“This announcement marks the end of the solely combustion engine-powered car,” declares Håkan Samuelsson, president and chief executive (pictured). “People increasingly demand electrified cars and we want to respond to our customers’ current and future needs.”
“Volvo Cars has stated that it plans to have sold a total of one million electrified cars by 2025. When we said it we meant it. This is how we are going to do it.”
Volvo Cars plans to launch five fully electric cars between 2019 and 2021, three of which will be Volvo models and two of which will be high performance electrified cars from Polestar, Volvo Cars’ performance car arm.
Note that the Swedish car company was bought by the Chinese automotive company Geely Holding Group in 2010, having previously been sold to Ford in 1999. It has not yet built a single fully electric car.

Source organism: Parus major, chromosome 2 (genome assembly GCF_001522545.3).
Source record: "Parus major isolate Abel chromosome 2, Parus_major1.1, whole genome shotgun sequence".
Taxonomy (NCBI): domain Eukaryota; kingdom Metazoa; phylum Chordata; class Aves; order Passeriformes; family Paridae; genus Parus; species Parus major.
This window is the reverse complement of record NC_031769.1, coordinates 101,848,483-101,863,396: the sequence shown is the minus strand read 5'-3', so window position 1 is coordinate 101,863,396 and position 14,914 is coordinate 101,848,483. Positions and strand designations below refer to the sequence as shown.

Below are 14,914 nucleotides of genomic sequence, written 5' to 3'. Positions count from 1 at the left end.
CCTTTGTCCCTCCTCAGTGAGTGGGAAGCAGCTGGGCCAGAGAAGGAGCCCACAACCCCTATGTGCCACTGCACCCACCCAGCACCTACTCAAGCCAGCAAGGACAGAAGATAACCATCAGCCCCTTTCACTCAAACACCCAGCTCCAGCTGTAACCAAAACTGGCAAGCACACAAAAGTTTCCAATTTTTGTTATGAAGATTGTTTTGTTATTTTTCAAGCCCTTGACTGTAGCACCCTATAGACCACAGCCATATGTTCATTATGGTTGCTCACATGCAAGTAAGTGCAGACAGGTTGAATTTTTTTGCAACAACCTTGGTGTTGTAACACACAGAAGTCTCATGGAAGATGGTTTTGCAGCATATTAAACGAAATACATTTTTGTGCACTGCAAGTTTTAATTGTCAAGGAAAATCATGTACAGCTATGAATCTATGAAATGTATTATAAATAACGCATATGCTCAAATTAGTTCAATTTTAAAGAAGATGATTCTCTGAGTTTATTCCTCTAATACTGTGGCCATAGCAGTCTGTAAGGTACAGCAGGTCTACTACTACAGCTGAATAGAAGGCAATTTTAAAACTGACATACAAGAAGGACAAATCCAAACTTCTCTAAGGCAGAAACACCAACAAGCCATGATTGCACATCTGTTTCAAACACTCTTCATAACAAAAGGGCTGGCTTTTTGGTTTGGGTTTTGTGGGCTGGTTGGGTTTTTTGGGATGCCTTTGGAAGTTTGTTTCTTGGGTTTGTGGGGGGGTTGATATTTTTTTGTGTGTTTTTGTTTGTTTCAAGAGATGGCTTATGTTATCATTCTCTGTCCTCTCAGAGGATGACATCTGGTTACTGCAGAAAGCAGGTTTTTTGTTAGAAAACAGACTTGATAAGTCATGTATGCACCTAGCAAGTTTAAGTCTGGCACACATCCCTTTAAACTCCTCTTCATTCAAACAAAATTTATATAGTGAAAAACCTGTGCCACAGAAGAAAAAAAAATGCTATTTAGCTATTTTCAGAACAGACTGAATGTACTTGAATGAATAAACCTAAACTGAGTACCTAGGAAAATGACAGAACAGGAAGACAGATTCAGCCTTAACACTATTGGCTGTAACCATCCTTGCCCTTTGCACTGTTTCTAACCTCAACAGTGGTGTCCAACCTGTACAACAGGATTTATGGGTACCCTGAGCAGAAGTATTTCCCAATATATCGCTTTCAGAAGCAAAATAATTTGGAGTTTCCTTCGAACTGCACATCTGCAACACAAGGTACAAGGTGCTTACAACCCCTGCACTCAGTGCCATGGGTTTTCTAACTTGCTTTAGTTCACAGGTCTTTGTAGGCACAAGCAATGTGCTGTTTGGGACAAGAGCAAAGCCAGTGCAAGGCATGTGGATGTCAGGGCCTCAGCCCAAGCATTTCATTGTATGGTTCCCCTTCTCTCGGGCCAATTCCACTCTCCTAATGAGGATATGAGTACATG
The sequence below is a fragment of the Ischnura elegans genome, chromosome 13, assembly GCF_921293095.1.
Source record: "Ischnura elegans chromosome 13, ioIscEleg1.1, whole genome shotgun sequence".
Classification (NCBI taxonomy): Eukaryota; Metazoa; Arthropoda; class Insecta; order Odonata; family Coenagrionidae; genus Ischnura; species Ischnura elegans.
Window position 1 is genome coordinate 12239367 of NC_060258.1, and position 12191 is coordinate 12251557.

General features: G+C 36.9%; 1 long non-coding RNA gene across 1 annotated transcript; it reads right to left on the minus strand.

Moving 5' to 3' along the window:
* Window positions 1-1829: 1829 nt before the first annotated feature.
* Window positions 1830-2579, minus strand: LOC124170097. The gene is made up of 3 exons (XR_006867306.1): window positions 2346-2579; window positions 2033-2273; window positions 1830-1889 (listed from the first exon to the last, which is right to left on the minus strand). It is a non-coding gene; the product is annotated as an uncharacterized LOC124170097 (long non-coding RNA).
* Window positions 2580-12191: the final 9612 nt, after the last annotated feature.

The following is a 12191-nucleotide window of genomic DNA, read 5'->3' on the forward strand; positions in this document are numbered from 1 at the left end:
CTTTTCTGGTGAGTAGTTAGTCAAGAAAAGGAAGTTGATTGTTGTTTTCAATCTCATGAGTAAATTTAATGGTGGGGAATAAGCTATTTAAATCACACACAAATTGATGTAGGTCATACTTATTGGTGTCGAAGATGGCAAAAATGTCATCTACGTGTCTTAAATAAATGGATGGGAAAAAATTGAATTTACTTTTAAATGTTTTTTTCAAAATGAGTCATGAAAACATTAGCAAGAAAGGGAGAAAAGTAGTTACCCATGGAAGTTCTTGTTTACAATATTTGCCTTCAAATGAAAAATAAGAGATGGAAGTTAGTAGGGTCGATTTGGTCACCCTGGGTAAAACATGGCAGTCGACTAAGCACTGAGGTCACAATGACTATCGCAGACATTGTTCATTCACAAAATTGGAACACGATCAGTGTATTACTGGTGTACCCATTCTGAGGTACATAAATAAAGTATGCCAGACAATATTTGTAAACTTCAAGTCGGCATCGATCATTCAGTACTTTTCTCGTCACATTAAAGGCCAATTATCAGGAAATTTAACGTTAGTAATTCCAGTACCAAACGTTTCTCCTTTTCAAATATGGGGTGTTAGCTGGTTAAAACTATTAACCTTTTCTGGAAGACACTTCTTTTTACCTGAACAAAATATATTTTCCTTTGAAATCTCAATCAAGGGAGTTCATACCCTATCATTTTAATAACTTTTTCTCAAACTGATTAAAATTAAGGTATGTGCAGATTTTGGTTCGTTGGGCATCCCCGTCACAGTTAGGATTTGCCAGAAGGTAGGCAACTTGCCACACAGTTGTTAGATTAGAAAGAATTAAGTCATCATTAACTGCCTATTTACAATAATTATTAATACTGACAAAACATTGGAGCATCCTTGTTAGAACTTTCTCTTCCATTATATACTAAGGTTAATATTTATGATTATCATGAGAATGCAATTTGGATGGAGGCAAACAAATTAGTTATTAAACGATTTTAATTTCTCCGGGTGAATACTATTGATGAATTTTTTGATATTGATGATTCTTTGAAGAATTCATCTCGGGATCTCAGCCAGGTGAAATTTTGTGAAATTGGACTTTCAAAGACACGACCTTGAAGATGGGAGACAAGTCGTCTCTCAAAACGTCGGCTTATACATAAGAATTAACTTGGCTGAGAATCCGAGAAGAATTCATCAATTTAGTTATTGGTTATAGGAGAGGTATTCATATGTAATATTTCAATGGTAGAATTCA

The Chinese government, however, is keen to grow a presence in the electric vehicles market.
The number of electric cars sold in the world passed the two million mark in 2016, according to reports, with sales jumping 60% in the last year.
Wireless battery monitoring system
Back in November 2016, at Electronica, BMW was also demonstrating future moves towards electrification, with a wireless battery monitoring system from Linear Technology. The idea is that such a systems will reduce wiring complexity for large multicell battery stacks for electric and hybrid/electric vehicles, enabling a greater range of design decisions.
Developed by Linear’s design partner Lion Smart, the concept car put a battery stack monitor on a SmartMesh wireless mesh network in a BMW i3.